The Spirit, then, assists Christians between their conversion and their taking possession of their future hope.

Charles Talbert, Romans, Smyth & Helwys Bible Commentary (Macon Ga: Smyth & Helwys, 2002), 220.

All Things for Good

Paul has been preparing for the final and most difficult set of questions that face his thesis, those dealing with the destiny of Israel. In 8:18-27, he asserted that God is at work through the Spirit even when appearances seem to deny God’s presence and power. Now, in 8:28-30, he makes a series of assertions concerning God’s overarching plan for humanity. The best way to categorize these comments in the context of the ancient world is as statements in defense of providence (pronoia). In the ancient world as in our own, skeptics challenged God’s control of events, and in particular God’s ability to bring good results out of patently bad circumstances. Pious pagan philosophers wrote in defense of God’s providence (Plutarch, On the Delays in the Divine Vengeance [Mor. 548B-568A]; Seneca, On Providence; Epictetus, Discourse 1.16). In Judaism, the stakes were even higher. It was not just the “divine system” of many gods that could be brought into question by events, for the system of polytheism had as one of its advantages a certain built-in self-correction, since blame could be spread around as liberally as could blessing. In Judaism, there was one single source of all reality, a personal God whose will disposed of events. A defense of this God in the face of evil or tragic occurrences is a more daunting task. Before Paul engages the hard question of God’s fidelity in chapters 9–11, therefore, he begins with his own and his readers’ sense of certainty given by their experience of God in Christ.

Paul begins with a transitional statement, which once more appeals to a shared understanding: “we know that for those who love God he works all things together for good” (8:28). It is a statement whose precise meaning is obscure in any case but has also become dangerously distorted by being used out of context. For some Christians the verse has become a kind of pious slogan used to mollify grief or assuage anger in the face of hard experience, having the bromidal effect of, “Don’t worry, God will make everything turn out all right.”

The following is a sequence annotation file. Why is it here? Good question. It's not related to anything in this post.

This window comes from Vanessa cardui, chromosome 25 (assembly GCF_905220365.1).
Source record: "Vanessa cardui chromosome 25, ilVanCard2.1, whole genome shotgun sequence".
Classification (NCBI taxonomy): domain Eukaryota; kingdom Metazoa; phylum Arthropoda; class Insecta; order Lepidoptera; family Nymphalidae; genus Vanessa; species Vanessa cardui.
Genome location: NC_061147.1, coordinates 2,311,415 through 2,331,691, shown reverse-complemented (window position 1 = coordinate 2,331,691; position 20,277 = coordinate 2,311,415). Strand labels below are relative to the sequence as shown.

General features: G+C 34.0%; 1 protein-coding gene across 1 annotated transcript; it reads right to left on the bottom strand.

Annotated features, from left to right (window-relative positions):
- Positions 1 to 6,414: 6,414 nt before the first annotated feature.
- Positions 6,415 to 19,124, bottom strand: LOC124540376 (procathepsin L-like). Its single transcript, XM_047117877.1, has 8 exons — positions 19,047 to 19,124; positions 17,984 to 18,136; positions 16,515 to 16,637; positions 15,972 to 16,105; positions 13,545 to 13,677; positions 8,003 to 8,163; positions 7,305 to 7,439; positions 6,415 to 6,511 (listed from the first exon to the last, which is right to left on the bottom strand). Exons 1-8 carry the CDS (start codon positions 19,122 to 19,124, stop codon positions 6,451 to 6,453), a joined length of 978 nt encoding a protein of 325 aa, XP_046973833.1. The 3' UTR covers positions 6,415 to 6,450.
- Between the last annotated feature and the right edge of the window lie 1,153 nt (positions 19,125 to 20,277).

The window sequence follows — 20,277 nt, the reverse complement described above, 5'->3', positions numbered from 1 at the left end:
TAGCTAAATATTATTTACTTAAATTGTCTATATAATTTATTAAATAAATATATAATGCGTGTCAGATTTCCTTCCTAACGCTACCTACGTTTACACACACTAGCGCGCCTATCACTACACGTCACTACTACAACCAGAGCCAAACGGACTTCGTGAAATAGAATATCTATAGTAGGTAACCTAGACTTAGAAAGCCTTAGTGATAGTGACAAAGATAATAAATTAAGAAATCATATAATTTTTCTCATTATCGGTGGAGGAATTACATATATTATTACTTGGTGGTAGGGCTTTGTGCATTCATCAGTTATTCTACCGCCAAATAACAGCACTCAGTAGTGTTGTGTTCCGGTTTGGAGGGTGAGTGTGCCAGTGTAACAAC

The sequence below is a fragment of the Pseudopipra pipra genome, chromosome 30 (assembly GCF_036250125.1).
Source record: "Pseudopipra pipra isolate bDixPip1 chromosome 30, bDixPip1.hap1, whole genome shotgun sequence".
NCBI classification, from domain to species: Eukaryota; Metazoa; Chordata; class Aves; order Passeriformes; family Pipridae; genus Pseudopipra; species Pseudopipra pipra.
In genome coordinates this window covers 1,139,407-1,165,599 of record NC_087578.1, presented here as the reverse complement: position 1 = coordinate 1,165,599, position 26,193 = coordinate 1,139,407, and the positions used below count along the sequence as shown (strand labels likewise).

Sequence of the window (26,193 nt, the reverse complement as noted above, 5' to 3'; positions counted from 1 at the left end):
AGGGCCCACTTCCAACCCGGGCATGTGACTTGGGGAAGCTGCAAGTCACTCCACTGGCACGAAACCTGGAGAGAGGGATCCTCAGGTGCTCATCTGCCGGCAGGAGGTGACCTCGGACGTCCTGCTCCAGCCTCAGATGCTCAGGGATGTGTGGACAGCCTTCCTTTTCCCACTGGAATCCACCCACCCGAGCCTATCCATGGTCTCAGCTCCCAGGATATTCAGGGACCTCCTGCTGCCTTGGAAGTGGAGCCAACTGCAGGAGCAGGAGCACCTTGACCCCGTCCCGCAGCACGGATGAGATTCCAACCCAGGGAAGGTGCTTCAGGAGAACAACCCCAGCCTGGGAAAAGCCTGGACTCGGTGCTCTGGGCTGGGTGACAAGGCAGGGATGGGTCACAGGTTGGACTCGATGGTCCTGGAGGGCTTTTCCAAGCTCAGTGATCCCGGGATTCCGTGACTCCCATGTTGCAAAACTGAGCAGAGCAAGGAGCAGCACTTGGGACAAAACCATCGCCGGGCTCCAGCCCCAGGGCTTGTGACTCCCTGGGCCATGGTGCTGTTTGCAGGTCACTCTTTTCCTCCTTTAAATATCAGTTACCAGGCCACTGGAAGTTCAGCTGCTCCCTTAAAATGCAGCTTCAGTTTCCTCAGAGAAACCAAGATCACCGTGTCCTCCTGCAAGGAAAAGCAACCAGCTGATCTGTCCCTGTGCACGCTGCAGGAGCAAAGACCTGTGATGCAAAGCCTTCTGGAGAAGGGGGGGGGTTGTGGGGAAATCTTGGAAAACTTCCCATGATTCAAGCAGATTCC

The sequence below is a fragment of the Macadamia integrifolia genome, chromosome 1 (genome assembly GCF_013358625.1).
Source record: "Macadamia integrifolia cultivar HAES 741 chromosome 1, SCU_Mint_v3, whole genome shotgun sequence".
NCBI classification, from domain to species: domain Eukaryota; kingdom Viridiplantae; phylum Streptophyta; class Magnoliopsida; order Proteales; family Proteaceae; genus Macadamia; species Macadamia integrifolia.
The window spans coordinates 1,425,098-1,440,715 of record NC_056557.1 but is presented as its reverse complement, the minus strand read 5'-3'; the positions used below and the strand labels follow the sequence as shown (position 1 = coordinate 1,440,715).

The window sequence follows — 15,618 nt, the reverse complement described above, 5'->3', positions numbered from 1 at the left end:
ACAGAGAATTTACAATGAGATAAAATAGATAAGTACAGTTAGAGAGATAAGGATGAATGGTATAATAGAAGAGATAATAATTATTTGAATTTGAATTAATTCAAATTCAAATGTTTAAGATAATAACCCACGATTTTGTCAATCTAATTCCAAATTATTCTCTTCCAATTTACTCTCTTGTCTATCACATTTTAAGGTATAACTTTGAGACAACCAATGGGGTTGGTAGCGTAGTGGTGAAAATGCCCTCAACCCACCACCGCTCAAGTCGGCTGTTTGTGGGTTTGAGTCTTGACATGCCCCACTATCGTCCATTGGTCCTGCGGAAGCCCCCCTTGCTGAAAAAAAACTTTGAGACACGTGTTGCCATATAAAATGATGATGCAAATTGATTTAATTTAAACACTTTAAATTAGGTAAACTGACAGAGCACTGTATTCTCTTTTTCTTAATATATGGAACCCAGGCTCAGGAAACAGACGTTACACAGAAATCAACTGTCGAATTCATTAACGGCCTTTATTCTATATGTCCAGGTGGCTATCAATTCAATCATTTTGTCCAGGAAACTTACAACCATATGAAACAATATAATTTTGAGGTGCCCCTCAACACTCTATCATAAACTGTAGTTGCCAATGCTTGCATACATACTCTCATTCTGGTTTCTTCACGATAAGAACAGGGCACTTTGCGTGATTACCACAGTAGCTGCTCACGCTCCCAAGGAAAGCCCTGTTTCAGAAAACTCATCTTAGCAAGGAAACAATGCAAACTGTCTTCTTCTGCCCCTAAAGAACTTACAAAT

In fact, Paul does not claim that absolutely everything works out fine for every person, whether they “love God” (one of the few times he uses this traditional designation for the pious; see 1 Cor 2:9; Jas 1:12; 2:5) or not. His statement is both more embracing and tentative. First, he does not say that God “makes everything” turn out right. Rather, it is that “God works with all things”—it is the big picture that Paul has in mind, not the incidental details of lost coins or school exams. Second, God works with them “toward good” (eis agathon). “Good” here stands as the goal toward which all things move rather than a quality that inheres in everything that happens. The precise import of Paul’s declaration is given by his next statement, which begins, because: it is in the light of what we have learned about God thus far that gives us the conviction to make such a sweeping and affirmative statement. Here it has to do with “being called according to his purpose.” The good that God is working toward, then, is that of salvation or, in other words, of belonging to God’s people and eventually sharing in God’s life. The topic, therefore, is that of God’s “purpose” (prosthesis, 8:28).

Luke Timothy Johnson, Reading Romans: A Literary and Theological Commentary, Reading the New Testament (Macon GA: Smyth & Helwys, 2001), 141–42.

William Scruggs is a graduate of Mercer University. His favorite pastimes are adding music to his listening list, TV shows to his viewing list, and books to his reading list. When he isn’t pretending to check items off these lists, he spends time with friends and plays music. He is excited for the opportunity to continue exploring the rivers of Middle Georgia and to stay in Macon as an associate editor at Smyth & Helwys.